Apr 20, 2007

Taiwan: Fostering Reconciliation

In a speech yesterday, Archbishop Desmond Tutu called on the people of Taiwan to face their painful history if they are to embrace reconciliation regarding the 1947 uprising in which thousands were killed.

Below is an article published by Business Day:

Nobel Peace Prize winner Desmond Tutu today [19 April 2007] called on the people of Taiwan to face their painful history if they are to heal the wounds caused by a 1947 uprising in which thousands were massacred.


Tutu’s visit comes as the island grapples with the legacy of Chiang [Kai-shek] who is accused of gross human rights abuses during his long and authoritarian rule which ended with his death in 1975.

While calling for forgiveness for the perpetrators, Tutu said “that’s not the end of the whole question."

“The question is how do you make up for the pain, suffering and loss,” the South African cleric said after meeting with families of some of the people killed in the event 60 years ago.

“You really are not going to have a proper country until you deal with your past,” Tutu said during a trip to a Taipei park in memory of the victims of the February 28 massacre known as "2-28 Incident” in Taipei.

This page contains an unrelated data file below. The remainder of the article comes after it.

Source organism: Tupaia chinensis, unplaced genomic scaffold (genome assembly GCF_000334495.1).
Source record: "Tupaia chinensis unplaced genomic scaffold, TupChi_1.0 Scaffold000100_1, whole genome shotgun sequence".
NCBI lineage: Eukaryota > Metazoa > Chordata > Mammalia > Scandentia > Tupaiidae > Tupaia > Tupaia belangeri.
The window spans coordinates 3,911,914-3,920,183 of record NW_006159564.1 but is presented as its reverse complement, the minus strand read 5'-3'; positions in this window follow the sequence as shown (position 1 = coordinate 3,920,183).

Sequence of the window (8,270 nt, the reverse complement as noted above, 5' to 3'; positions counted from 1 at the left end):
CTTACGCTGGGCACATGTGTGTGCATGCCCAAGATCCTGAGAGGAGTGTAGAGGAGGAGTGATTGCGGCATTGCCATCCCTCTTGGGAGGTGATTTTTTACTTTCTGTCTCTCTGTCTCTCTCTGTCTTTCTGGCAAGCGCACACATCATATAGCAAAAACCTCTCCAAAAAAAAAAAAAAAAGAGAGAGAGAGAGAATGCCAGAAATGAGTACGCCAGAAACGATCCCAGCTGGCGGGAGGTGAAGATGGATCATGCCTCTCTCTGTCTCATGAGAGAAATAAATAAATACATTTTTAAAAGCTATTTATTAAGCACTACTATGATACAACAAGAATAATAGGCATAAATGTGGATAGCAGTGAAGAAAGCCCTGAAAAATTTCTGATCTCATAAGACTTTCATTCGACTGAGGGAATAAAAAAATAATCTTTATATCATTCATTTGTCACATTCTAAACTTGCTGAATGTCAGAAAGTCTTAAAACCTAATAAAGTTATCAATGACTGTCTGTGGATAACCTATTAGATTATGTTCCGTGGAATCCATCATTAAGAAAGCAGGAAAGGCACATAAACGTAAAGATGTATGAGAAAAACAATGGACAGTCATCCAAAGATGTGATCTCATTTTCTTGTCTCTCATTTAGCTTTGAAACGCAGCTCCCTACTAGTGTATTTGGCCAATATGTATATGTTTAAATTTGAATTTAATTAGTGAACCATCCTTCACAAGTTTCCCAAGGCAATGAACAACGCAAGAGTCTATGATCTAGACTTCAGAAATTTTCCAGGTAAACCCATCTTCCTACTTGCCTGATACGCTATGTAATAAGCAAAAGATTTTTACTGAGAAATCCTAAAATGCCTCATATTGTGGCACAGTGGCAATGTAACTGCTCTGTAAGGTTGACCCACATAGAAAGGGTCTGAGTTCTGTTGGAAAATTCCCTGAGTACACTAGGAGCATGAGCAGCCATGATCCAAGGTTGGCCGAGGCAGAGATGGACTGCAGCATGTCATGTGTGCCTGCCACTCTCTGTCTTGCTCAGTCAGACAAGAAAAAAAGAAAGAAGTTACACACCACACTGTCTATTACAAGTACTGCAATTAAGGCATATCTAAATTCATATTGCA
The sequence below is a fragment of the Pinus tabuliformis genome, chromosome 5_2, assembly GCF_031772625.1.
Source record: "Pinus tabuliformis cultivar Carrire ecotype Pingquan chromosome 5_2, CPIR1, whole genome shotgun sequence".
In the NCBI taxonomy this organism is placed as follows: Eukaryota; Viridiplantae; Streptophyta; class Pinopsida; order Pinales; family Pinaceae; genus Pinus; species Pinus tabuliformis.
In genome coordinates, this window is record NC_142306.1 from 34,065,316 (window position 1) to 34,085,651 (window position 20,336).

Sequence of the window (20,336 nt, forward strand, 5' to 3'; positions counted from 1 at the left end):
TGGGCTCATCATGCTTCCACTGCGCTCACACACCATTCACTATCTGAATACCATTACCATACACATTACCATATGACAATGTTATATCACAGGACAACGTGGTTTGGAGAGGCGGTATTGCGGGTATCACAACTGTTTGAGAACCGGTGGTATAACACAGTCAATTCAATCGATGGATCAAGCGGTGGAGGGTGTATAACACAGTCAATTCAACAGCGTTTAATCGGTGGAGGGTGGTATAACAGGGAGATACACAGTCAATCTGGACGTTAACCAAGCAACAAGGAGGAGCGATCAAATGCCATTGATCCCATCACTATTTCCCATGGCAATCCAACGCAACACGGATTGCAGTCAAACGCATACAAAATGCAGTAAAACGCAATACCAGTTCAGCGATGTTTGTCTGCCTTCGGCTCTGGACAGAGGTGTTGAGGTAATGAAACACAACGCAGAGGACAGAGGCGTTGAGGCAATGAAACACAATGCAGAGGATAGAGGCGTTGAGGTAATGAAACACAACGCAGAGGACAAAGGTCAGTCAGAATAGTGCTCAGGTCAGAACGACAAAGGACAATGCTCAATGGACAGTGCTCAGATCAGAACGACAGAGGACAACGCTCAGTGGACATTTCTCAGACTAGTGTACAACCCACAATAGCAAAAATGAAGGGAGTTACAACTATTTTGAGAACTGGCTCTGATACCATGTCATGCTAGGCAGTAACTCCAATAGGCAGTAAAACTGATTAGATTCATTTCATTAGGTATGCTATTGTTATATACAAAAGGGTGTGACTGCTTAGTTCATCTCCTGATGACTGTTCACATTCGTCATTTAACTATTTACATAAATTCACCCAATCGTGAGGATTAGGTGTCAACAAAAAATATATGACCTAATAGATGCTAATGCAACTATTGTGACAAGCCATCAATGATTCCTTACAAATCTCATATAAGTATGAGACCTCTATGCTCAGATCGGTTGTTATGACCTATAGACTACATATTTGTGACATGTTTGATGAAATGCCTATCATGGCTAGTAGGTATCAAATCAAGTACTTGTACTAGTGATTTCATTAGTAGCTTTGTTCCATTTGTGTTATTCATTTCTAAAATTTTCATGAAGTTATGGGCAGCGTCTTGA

The incident, the root cause of islanders’ lingering hatred towards the KMT, was sparked when a KMT inspector beat a woman vendor in Taipei for selling untaxed cigarettes. The incident triggered riots across Taiwan which were crushed, according to an official report, by troops sent from the mainland by Chiang, who was then leader of China’s Nationalist government.

An official report put the estimated death toll at between 18 000 and 28 000. Chiang fled to Taiwan in 1949 after his forces lost a civil war to communist forces led by Mao Zedong.

The massacre remained taboo for decades. It was not until 1995 that then president Lee Teng-hui made the first official apology, and parliament agreed on compensation and made February 28 a national holiday.

The anniversary has only been officially observed since 1998. The ruling Democratic Progressive Party, which swept the KMT from power in 2000, claims that a number of problems including human rights abuses committed under the authoritarian rule of the former KMT government remain unsolved.

[...] President Chen Shui-bian has ordered an in-depth investigation into the event, saying “without truth, there will not be reconciliation."

However, the KMT says the DPP is trying to foment hatred between islanders and mainlanders who fled to Taiwan with the KMT at the end of the civil war.

Tutu will meet with President Chen and Vice President Annette Lu during his trip. He will also meet with former political dissidents and give a speech to a symposium on transitional justice and national reconciliation.

Tutu, who won the Nobel Peace Prize in 1984, headed SA’s [South Africa’s] post-apartheid Truth and Reconciliation Commission.